Tuesday, December 13, 2011

Reflection on Mia's Facebook presentation from Day 1 of Social Media in Government

I'm only here for a few presentations today at Informa's Social Media in Government conference, so are blogging rather than liveblogging the presentations.

First up this morning is Mia Garlick, now at Facebook and previously with experience in Commonwealth Government and with Google.

She's talking about using Facebook in government.

Mia has started by talking about how Facebook is a social graph for for connections between people & between people & organisations.

She says that researchers recently tested the six-degrees of separation

Mia says there are 800 million users globally of Facebook - counting users as those who check into Facebook at least once per month. Over 10 million Australians are in that group and over 50% of these users (globally and in Australia) access Facebook daily.

Mia says that Facebook has several valuable uses for government including for identity, engagement and advertising.

Identity refers to representing agencies online. Mia says the best approach is to create a page. She says that the page mechanism includes an option for government organisations via the Corporate and Organisation option.

Mia says it is important to understand the difference between a profile and a page - profiles are for persons, pages are for organisations. Profiles are multidimensional, when people friend each others' profiles they see each other's information.

Pages are unidimensional, when people fan a page the page owners don't get to see the fan's details.

Mia says it is important to curate pages. She says that Page administrators cannot turn off comments as Facebook is about engaging in social behaviours, not avoiding them. However people can create blacklists of words and profanity filters to manage comments and develop a policy and terms of use for the page. Mia says that administrators can also mark comments as spam or abusive.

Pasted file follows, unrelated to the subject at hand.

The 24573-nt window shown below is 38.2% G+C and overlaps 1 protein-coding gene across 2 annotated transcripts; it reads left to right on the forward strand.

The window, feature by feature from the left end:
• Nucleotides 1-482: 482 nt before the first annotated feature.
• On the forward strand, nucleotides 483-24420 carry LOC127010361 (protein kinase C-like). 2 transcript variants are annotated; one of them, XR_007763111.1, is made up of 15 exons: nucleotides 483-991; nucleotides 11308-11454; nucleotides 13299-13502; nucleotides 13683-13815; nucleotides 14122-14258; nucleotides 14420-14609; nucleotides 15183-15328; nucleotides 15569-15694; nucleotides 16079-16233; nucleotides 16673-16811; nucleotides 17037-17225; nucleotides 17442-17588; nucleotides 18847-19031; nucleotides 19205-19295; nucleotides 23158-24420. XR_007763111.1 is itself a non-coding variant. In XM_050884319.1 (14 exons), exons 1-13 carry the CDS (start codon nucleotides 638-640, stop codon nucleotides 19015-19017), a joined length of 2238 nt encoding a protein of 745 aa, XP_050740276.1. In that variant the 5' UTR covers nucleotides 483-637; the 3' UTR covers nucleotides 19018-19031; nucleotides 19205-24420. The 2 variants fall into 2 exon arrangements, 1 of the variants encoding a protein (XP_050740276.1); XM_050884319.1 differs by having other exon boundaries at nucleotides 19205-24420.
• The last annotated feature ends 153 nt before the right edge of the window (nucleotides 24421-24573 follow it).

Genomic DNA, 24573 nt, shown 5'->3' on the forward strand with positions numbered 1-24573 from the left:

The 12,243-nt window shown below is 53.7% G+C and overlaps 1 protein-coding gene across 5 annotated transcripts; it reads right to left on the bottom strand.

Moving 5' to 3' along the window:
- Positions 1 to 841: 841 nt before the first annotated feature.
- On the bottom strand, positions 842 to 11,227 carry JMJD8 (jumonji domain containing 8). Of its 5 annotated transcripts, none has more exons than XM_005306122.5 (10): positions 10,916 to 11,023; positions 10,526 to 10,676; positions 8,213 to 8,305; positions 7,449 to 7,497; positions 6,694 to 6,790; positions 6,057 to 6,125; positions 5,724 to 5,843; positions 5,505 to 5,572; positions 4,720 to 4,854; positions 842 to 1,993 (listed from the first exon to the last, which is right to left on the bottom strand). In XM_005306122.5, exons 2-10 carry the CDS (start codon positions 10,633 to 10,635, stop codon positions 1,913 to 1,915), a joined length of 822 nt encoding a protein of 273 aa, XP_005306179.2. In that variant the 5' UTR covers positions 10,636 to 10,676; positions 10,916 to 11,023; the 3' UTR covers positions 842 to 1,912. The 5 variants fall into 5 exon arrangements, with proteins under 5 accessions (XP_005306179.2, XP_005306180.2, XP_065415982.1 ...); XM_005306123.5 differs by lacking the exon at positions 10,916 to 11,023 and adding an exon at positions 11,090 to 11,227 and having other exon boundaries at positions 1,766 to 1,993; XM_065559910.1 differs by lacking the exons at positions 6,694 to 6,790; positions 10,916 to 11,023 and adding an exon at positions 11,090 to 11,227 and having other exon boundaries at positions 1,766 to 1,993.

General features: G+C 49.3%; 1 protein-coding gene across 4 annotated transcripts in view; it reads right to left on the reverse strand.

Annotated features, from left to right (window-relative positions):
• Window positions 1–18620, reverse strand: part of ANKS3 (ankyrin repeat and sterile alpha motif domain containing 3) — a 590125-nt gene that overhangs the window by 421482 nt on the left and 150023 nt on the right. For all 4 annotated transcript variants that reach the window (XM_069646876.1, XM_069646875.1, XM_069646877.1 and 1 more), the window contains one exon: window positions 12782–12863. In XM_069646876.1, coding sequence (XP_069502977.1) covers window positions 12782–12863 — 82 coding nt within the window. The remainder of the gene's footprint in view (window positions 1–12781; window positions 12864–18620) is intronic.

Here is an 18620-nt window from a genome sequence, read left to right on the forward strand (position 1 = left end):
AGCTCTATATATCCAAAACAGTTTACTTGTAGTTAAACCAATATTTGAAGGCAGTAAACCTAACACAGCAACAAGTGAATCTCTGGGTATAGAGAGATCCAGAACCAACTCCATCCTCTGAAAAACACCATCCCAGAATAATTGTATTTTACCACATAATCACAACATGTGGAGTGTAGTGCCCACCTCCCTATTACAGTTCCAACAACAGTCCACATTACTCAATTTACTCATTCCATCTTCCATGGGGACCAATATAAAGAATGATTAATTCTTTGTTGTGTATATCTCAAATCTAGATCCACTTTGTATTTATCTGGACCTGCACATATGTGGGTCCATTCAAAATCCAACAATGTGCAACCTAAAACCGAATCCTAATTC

She also says it is important to get senior executives across what is acceptable commenting. She says she has had senior government officials contact her asking for pages to be taken down as someone commented that "the government was stupid". She essentially said - let it go, people say this kind of stuff from time to time, does it really hurt you or reflect on them?

Due to the nature of Facebook, people don't often see your page - they see snippets of content in their newsfeed. Mia says it is important to ensure these snippets are interesting and engaging to make a Facebook page effective.

Mia says that the number three thing talked about in Australia on Facebook for 2011 was "Census" and number six was Victorian floods" (in their "memeology" list) - showing that government cannot ignore the channel as people are using it to discuss topics and issues that government is deeply invovled with.

She's now talking about South Australia's Strategic Plan and how they used Facebook to support engagement and feedback.

She says that while in government we are used to writing a large report and releasing it in a consultation with a list of questions, many people don't engage well or respond in this approach as it is overwhelming and they have limited time. The South Australian government broke the Strategic Plan into bitesize chunks they wanted feedback on and released them individually for people to respond to. Mia says this was very effective for South Australia, with over 1,300 comments received for one particular chunk and over 500,000 citizens reached via Facebook, with 10,000 participating.

Mia says that the South Australian government recognised that they engaged a new group through Facebook that they could not reach through traditional engagement mechanisms.

She's also given an example of Facebook advertising in Canada and how it can target specific demographics or geographic locations quite effectively.

Finally, Mia is highlighting the Facebook 'Coming together' page on peace which provides a view of how people are connecting and engaging across wars.

Mia also says that around 80% of Facebook users are using privacy setting in Facebook, which helps to create a separate between work and personal identities.

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